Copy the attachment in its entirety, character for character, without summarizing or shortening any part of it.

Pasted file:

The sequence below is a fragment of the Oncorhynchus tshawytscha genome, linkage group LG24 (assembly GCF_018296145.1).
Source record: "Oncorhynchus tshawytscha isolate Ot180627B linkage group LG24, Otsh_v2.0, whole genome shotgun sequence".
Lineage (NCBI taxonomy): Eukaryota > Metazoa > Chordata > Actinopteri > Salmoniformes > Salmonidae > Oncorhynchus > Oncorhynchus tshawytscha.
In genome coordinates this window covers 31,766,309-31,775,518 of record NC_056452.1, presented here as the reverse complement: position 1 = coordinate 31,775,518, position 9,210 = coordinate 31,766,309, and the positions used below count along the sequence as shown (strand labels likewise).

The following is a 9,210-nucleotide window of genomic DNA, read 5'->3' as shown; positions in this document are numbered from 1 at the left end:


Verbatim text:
The sequence below is a fragment of the Oncorhynchus tshawytscha genome, linkage group LG24 (assembly GCF_018296145.1).
Source record: "Oncorhynchus tshawytscha isolate Ot180627B linkage group LG24, Otsh_v2.0, whole genome shotgun sequence".
Lineage (NCBI taxonomy): Eukaryota > Metazoa > Chordata > Actinopteri > Salmoniformes > Salmonidae > Oncorhynchus > Oncorhynchus tshawytscha.
In genome coordinates this window covers 31,766,309-31,775,518 of record NC_056452.1, presented here as the reverse complement: position 1 = coordinate 31,775,518, position 9,210 = coordinate 31,766,309, and the positions used below count along the sequence as shown (strand labels likewise).

The following is a 9,210-nucleotide window of genomic DNA, read 5'->3' as shown; positions in this document are numbered from 1 at the left end: